There’s a “high probability” Chinese courts won’t uphold the contracts behind the structure, according to the report. The U.S. should engage China on remedying VIE risks by eliminating Internet restrictions, liberalizing financial markets and clarifying the legal status of VIEs, the report shows.

That isn’t dissuading Alibaba, which could go public as soon as August, people familiar with the matter have said.

Company Control

Analysts surveyed by Bloomberg estimate Alibaba’s valuation to be $168 billion. The Hangzhou-based company is looking to sell a 12 percent stake, people familiar with the matter have said, which could mean an IPO of around $20 billion, which could make the IPO the largest ever.

Alibaba decided to list its shares in the U.S. after it was unable to persuade Hong Kong regulators to change rules to give founder Jack Ma and other executives a unique way to control the company that the U.S. allows.

“Investor confidence in Chinese companies has been restored,” said Steve Wang, chief China economist at Reorient Financial Markets Ltd. in Hong Kong. And given that Hong Kong forbids shareholding structures preferred by companies such as Facebook Inc. and Alibaba, “their choice of venues is further limited.”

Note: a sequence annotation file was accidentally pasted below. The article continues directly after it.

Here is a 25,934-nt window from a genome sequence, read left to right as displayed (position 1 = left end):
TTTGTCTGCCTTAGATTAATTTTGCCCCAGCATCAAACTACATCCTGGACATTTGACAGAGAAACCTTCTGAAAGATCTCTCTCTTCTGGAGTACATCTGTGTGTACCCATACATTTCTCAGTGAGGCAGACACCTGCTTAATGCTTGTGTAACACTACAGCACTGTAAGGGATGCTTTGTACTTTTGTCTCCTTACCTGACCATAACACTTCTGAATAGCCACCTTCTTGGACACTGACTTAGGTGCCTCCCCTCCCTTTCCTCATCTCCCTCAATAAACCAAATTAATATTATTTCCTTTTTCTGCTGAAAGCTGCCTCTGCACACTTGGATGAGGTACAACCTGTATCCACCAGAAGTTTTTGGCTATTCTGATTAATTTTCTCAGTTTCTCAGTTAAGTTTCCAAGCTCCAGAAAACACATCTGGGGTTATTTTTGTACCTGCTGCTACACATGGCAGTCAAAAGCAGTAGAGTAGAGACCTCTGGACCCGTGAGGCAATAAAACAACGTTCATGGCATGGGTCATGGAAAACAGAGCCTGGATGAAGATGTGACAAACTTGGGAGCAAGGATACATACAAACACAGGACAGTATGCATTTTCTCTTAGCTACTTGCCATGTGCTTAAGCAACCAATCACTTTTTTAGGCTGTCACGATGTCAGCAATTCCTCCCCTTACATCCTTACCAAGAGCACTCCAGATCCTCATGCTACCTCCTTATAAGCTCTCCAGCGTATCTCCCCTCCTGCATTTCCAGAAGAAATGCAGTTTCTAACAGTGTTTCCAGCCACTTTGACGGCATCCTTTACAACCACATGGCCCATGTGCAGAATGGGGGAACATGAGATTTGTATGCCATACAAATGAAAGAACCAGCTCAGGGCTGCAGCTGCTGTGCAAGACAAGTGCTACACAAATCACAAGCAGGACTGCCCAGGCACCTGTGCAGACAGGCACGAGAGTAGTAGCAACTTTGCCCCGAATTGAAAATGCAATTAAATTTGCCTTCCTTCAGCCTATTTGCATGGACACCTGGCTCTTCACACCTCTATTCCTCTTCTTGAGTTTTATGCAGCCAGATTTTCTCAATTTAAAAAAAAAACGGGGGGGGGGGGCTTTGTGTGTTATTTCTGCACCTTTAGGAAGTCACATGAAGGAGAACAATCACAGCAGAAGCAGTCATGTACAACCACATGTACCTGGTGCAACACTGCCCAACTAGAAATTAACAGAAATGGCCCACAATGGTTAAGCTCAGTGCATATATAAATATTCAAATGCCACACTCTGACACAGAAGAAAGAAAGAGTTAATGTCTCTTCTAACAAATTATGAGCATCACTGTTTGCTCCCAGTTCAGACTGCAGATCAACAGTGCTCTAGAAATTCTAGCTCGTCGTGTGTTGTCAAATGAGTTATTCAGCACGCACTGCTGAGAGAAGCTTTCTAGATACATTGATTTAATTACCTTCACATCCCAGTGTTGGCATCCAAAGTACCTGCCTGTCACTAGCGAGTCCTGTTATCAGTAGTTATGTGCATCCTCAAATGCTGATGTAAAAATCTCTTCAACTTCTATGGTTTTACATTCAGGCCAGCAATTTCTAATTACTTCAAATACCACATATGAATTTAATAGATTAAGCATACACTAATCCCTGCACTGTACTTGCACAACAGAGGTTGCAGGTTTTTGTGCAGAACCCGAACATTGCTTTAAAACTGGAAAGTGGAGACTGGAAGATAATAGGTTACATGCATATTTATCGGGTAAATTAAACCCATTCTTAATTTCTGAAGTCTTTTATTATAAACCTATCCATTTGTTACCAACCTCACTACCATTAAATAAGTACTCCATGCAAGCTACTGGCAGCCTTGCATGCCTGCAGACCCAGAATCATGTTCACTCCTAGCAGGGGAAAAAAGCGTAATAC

‘No-Win’ Situation

Still, Alibaba’s IPO may be a double-edged sword -- creating a “no-win” situation for other Chinese companies, Sica said. If the e-commerce giant’s IPO succeeds, it will absorb a lot of the liquidity out there; if the IPO fails, that disappointment will cast a negative shadow onto the whole sector, he said.

If JD.com is any indicator, Alibaba’s prospects look good: JD has gained 50 percent since its May 21 IPO, when its shares were priced above the marketed range.

“Over the last quarter, JD.com and several other deals have performed very well, and as investors see that, they become even more interested in those types of investments,” said Bank of America’s Bozdog. “We expect to see continued growth in the number of IPOs coming out of China.”

To contact the reporters on this story: Leslie Picker in New York at lpicker2@bloomberg.net; Fox Hu in Hong Kong at fhu7@bloomberg.net

To contact the editors responsible for this story: Mohammed Hadi at mhadi1@bloomberg.net Elizabeth Wollman

Bloomberg reserves the right to remove comments but is under no obligation to do so, or to explain individual moderation decisions.

Please enable JavaScript to view the comments powered by Disqus.